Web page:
But Carolina, No. 41 on the RPI and 3-8 versus the top 50, made the field as an 8 seed. Virginia, No. 76 on the RPI and 3-4 against the top 50, was bypassed.

The Tar Heels’ strength of schedule was 13th, the Cavaliers’ 109th (the non-conference breakdown is not available that far back).

“We're disappointed,” then-Virginia coach Pete Gillen said after the snub. “We felt we deserved to be in.”

In the opening round of the NIT, the Cavaliers lost to Georgetown 115-111 in triple-overtime. The Tar Heels advanced to the Final Four.


For those of us who recoil at the notion of expanding the tournament, to 96 or, heaven forbid, 128 teams, Bobinski offered encouragement Wednesday.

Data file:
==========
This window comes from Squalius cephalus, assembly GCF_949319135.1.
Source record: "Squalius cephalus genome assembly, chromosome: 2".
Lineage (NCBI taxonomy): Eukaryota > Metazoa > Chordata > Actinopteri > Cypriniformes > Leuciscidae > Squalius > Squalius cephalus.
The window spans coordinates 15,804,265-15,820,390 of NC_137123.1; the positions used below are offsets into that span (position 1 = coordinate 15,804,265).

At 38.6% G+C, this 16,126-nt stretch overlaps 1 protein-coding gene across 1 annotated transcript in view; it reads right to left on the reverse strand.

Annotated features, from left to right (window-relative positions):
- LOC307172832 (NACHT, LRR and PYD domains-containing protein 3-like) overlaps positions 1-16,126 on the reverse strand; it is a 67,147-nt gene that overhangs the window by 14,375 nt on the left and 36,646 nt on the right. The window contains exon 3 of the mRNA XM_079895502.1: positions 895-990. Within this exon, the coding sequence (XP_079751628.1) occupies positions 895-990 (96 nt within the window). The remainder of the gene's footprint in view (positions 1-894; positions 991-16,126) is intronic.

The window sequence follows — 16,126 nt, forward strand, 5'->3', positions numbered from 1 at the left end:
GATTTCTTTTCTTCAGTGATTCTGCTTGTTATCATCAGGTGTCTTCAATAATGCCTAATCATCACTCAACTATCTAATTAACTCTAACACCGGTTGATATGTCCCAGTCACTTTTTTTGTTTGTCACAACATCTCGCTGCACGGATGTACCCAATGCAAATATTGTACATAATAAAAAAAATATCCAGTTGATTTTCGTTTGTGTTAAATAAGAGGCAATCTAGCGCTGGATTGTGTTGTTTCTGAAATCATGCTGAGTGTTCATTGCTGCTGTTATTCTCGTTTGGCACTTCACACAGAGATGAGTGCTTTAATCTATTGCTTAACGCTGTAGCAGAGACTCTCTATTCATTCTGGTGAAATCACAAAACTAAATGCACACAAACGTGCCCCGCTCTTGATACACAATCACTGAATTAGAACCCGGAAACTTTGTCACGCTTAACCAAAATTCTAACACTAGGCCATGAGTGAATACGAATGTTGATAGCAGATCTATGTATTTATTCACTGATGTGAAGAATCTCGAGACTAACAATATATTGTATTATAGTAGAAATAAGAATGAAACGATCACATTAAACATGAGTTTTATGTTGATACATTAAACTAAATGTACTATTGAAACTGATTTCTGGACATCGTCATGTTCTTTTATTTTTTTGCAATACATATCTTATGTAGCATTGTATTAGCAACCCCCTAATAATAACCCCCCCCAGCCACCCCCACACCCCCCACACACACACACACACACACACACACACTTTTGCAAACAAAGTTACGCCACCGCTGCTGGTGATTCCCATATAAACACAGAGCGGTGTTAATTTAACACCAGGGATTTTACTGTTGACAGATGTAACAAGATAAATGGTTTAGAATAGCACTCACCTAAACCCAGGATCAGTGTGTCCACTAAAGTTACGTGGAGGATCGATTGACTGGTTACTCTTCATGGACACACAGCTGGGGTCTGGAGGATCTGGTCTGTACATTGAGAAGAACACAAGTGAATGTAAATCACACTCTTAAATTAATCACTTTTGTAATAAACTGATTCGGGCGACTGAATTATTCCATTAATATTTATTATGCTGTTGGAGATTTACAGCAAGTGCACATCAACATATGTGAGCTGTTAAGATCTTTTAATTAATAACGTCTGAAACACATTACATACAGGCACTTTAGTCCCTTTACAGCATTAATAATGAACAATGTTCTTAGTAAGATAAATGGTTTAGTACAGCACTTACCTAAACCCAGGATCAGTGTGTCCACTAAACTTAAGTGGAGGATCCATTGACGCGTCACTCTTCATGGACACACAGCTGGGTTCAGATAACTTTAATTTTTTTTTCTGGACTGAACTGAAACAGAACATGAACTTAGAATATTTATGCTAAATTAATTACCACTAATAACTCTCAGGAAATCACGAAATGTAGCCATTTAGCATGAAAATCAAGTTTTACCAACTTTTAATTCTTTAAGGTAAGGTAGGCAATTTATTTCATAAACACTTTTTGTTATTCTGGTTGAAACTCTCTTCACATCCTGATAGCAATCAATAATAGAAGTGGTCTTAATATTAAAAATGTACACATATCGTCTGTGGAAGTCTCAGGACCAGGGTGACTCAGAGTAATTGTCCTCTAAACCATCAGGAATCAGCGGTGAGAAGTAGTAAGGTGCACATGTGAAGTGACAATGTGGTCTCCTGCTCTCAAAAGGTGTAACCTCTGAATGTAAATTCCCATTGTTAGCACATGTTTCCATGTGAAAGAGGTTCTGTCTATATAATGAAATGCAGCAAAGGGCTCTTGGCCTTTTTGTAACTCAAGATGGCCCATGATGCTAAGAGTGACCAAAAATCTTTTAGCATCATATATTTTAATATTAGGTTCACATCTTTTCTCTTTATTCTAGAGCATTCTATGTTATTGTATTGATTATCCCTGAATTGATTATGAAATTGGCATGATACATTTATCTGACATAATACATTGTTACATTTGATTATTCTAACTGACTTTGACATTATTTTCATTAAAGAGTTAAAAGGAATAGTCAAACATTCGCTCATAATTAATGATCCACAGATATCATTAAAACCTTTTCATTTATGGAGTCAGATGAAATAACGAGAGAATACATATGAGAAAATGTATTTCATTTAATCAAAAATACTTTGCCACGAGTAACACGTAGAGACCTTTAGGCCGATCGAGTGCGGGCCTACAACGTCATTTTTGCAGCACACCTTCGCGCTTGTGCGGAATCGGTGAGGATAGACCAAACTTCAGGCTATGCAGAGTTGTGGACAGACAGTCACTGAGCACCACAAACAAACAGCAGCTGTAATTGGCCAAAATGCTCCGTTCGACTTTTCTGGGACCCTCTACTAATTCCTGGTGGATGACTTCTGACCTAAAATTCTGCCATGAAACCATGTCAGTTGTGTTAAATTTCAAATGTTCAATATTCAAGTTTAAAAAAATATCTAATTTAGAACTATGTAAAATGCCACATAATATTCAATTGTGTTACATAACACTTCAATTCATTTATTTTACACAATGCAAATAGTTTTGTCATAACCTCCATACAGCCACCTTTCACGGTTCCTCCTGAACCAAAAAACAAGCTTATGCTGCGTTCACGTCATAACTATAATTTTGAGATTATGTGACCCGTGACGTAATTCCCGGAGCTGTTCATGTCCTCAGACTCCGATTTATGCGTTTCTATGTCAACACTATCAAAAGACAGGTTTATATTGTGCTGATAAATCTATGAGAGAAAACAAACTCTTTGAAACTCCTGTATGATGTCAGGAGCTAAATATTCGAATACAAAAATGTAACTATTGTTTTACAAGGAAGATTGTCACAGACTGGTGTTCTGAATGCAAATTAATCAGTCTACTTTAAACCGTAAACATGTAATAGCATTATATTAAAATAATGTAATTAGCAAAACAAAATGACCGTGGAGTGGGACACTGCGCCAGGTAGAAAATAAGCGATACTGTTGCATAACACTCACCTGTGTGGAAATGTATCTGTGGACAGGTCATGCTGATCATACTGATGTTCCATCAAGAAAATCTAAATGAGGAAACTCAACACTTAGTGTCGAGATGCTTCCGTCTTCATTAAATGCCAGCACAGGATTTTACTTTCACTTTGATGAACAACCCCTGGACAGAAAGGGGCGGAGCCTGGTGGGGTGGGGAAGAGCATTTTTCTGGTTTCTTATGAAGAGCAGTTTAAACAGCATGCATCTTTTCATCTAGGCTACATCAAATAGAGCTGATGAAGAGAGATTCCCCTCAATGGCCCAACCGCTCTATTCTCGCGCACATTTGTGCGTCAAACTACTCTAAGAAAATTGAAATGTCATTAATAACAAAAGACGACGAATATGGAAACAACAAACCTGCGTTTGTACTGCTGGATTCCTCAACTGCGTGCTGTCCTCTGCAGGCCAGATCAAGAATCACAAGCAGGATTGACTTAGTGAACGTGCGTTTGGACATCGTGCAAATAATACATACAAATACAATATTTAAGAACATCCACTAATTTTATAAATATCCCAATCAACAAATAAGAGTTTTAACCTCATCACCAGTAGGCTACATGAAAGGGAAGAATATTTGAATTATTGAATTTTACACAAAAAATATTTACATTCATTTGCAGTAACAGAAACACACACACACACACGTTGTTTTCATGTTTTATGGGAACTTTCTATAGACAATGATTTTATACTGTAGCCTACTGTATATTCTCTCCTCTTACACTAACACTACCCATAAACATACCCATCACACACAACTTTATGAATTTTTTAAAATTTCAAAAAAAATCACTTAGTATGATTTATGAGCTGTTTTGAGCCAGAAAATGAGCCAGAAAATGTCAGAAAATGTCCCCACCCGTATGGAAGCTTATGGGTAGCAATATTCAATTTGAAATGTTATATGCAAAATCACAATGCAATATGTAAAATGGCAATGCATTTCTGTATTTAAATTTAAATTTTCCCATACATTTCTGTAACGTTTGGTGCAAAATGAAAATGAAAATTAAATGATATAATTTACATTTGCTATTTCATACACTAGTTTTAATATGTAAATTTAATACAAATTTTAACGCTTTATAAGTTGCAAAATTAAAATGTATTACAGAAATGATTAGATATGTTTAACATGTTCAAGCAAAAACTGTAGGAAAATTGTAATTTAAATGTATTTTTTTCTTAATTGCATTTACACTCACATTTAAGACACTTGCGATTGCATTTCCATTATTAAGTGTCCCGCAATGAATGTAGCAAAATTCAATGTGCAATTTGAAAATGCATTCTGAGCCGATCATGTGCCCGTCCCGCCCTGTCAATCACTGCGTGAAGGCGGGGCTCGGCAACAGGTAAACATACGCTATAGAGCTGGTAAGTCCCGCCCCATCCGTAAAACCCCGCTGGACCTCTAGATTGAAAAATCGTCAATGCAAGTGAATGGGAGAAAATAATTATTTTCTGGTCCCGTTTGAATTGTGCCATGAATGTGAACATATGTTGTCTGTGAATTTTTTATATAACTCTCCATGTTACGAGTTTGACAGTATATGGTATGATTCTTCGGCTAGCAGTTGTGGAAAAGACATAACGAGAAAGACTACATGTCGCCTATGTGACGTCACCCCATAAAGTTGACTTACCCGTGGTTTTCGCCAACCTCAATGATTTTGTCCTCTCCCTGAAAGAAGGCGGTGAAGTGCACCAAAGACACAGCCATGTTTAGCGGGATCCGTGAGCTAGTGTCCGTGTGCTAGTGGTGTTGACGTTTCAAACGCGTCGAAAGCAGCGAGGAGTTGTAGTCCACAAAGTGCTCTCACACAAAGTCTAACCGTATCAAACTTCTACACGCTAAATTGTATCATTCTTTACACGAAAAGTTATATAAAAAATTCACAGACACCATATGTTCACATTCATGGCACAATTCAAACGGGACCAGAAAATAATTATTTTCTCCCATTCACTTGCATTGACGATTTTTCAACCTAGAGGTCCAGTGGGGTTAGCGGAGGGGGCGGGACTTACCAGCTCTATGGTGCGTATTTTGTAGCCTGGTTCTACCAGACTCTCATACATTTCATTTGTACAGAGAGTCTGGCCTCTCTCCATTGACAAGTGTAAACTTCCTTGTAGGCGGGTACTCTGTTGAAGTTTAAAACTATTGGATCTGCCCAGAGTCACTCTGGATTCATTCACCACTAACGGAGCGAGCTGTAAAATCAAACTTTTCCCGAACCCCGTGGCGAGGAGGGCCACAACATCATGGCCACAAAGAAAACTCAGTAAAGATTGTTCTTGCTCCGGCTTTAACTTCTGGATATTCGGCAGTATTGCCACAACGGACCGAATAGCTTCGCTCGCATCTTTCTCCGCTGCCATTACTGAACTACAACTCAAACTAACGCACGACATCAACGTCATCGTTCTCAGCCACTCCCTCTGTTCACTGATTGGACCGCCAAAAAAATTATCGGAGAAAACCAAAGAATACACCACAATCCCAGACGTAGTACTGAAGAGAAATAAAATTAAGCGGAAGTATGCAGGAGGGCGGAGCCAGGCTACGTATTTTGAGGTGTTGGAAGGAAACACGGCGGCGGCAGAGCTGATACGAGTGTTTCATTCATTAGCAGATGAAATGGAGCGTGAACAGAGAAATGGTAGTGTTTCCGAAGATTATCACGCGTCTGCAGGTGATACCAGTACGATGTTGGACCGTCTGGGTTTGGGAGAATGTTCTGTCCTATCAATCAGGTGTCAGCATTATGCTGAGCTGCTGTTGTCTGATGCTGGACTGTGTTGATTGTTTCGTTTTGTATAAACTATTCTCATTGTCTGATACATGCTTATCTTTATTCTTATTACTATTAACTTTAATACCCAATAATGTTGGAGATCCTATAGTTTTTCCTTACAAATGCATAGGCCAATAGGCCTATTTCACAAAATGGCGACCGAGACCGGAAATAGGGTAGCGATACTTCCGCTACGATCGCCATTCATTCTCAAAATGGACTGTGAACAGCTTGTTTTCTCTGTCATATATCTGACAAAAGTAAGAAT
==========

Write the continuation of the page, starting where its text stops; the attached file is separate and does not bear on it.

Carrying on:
“This is just me speaking at this point in time,” he said when I asked about the field growing. “I would tell you that I feel no compunction at all to think about expanding the tournament. I think 68, while we didn't set out to come up with, I was part of the committee when we allowed that. We didn't set out with 68 as a goal. It was sort of a compromise position that we arrived at in the course of a lot of conversation.”

Bobinski said that the so-called First Four, four opening-round games Tuesday and Wednesday in Dayton, Ohio, “has worked out extremely well. I think we've gotten better as a committee and an NCAA basketball staff of making that into an event that really makes a lot of sense and is administered properly and doesn't put teams at any significant disadvantage.